Advertisement

Cantwell-Sacred Heart Merger Boosts Sports

TIMES STAFF WRITER

The volleyball program at Sacred Heart of Mary High in Montebello typified the financial troubles of the all-girls’ school last year. The team practiced and played its home matches outdoors, and players were even required to pay for transportation for contests away from the campus.

But, since Sacred Heart merged this fall with Cantwell, an all-boys’ school located across the street, the team has a gym to play in and free transportation to games. And, as a result of the merger, students and administrators talk proudly about improved conditions in general at the Catholic co-ed school, known as Cantwell-Sacred Heart of Mary High.

“About the only people who used to be at the matches were the players, and it seemed like nobody else in the school cared,” said Sandra Jimenez, a senior volleyball player. “Now the stands are all filled up. There are cheerleaders and a lot more spirit at our games. There are more (school) activities and opportunities to meet new people. I like the change.”

The merger of the two schools has brought other changes. There is a new athletic director and a new football coach. The school has a girls’ cross-country team this fall and girls will be able to play on the boys’ soccer team. Girls’ basketball and track teams will also be formed for the first time. Volleyball and softball were the only sports offered at Sacred Heart.

Advertisement

“It’s definitely been a positive change,” said Stephanie Marrero, volleyball and softball coach. “We have more funding and there are a lot more girls interested in sports, because we have a much wider spectrum to choose from.”

Because of escalating operating costs, which saw Sacred Heart facing a $200,000 annual deficit, the Religious of the Sacred Heart of Mary, which owned and operated the 49-year-old school, had determined that the 1990-91 year would be its last.

Enrollment at Cantwell, which had been run by the Irish Christian Brothers for the Archdiocese of Los Angeles since its inception in 1947, had steadily declined from 526 in 1979 to 229 in 1989.

A merger was approved a year ago by Archbishop Roger Mahony. Nearly $300,000 in repairs and renovations at Cantwell, including the addition of a girls’ locker room, were made over the summer to prepare for the new students.

Advertisement

Enrollment at Cantwell-Sacred Heart has soared to 634, 332 girls and 302 boys. More than 100 applicants were turned down because of lack of classroom space. There were 304 students at Sacred Heart and 253 at Cantwell last year.

First-year football coach Joe Canales was also caught off guard by the turnout for the team. The varsity team has 52 students, nearly twice as many as last year.

“When I first started here, I saw a lot of positive things,” said Canales, a 1978 Cantwell graduate. “Parents and family have been supportive, and we have had the biggest crowds in years. I thought there were kids here wanting to play, but we just had to go out and build enthusiasm in the program.”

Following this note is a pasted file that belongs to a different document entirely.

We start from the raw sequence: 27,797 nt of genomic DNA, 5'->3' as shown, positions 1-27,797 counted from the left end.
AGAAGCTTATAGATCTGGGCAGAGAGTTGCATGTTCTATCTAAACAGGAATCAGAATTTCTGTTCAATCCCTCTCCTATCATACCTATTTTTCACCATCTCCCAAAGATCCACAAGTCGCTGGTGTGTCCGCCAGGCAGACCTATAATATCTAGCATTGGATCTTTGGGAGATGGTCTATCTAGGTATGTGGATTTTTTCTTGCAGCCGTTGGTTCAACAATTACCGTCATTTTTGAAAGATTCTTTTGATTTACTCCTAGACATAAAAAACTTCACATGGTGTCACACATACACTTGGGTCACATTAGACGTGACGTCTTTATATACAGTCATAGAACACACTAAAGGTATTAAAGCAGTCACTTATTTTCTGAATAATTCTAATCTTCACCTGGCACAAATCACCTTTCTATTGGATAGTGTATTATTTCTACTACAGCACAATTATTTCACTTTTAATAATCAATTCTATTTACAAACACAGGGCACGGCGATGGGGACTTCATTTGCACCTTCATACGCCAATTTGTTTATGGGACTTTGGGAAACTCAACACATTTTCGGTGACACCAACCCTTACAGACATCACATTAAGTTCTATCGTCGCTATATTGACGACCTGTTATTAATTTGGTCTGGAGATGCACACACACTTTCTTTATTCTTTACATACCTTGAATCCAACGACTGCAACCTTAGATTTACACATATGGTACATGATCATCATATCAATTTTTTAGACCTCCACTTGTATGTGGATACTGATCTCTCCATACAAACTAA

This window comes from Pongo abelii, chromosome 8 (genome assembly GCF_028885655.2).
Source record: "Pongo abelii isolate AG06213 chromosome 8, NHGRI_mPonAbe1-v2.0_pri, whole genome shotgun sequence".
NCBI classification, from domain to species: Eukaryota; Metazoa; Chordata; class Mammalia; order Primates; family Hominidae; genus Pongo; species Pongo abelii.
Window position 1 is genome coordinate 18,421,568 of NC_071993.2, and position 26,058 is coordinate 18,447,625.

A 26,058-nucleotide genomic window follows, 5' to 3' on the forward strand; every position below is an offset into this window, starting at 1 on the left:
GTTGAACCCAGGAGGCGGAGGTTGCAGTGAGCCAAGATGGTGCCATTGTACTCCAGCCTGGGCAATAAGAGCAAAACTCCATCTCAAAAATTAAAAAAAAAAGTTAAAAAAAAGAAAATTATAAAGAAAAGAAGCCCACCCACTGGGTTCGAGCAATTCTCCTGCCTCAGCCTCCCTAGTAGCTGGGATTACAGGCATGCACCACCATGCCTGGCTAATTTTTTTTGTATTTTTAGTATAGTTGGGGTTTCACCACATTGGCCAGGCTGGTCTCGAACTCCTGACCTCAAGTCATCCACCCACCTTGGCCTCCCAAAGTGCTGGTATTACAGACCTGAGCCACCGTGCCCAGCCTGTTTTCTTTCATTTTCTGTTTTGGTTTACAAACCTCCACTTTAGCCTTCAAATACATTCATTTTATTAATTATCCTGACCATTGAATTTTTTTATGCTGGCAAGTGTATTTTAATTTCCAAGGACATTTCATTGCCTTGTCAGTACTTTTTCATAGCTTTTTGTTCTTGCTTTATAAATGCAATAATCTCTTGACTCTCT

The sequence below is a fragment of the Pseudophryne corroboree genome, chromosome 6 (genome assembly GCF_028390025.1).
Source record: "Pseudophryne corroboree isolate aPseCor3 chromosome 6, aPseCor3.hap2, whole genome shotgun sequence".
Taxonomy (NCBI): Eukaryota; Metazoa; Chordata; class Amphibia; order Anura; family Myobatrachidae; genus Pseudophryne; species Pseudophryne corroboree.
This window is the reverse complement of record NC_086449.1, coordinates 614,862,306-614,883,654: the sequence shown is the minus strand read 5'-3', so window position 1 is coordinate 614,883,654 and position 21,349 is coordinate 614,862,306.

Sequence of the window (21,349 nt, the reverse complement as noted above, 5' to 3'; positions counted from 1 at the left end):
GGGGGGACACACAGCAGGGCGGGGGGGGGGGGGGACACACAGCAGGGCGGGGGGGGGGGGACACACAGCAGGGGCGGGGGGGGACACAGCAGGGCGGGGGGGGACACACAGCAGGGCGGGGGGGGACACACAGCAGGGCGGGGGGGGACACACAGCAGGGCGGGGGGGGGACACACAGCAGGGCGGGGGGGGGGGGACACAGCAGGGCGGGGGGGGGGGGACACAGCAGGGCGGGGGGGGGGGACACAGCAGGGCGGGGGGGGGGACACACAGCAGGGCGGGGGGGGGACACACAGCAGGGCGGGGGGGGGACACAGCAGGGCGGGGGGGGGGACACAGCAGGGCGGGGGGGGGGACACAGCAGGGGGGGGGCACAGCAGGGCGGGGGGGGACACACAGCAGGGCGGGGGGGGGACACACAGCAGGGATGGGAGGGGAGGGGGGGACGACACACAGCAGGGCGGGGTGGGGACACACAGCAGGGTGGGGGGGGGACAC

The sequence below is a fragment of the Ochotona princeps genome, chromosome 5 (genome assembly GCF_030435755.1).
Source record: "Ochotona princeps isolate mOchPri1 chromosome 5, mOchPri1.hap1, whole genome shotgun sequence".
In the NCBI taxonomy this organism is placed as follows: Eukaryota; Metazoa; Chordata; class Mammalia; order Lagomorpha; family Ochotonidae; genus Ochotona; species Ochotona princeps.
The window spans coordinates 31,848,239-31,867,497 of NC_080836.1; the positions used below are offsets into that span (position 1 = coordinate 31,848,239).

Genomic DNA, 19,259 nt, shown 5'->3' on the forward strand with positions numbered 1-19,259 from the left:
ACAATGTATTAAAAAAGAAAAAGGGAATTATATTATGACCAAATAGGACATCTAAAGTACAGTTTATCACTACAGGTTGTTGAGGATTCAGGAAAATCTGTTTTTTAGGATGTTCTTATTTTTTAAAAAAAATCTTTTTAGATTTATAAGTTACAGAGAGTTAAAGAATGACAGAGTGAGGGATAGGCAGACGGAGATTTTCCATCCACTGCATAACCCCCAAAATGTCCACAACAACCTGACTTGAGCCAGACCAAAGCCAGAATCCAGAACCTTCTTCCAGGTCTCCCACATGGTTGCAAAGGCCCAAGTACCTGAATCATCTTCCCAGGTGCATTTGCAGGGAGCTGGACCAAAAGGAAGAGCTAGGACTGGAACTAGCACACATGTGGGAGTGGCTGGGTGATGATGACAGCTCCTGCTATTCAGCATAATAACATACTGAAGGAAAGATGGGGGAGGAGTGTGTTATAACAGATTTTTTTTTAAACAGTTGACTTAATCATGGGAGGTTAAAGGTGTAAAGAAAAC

Chris Loustaunau, a senior tackle on the football team, which had a 2-4-1 record through seven games, said the addition of girls to the campus required adjustments.

“All the guys are more conscious of their behavior and about messing around now,” he said. “Everyone has accepted the girls on campus and is starting to get used to it.”

Royal blue has been added to the Cantwell school colors of red and gold to symbolize the merger with Sacred Heart, whose colors were blue and white. The Cantwell nickname “Cardinals” has been retained, but it may be a while before all uniforms reflect the new colors.

“It’s just too expensive to buy everything at once; we are going to have to phase it in over several years,” said Athletic Director Greg Gonzalez, a 1983 Cantwell alumnus.

Gonzalez has begun work on next year’s football schedule and is trying to arrange games with nearby public schools to help establish the school’s identity in the area.

Advertisement

Nevertheless, a strong sense of identity appears to have already developed on campus.

“It’s becoming more and more of a family,” said Denise Nuno, a freshman cross-country runner. “I see a lot of pride and unity. People are becoming involved in more activities. Everybody wants to help make our school rise and make a name for itself.”

Sports Notes: Belmont High, which became the first school to win boys’ and girls’ City Section cross-country championships in the same season last year, will attempt to defend those titles Nov. 23 at Pierce College. The boys will be trying to win their ninth title in 10 years and the girls will be seeking their third in a row . . . Grace Padilla, who transferred to Glendale College after East L.A. College dropped its cross-country program this fall, won the Irvine and Mt. San Antonio College invitationals. Padilla, a South Gate High graduate, went undefeated in three Western State Conference meets to lead Glendale to its first women’s conference cross-country title in 10 years....The Marshall High football team beat Wilson, 49-26, last month for the first time since 1952.


Advertisement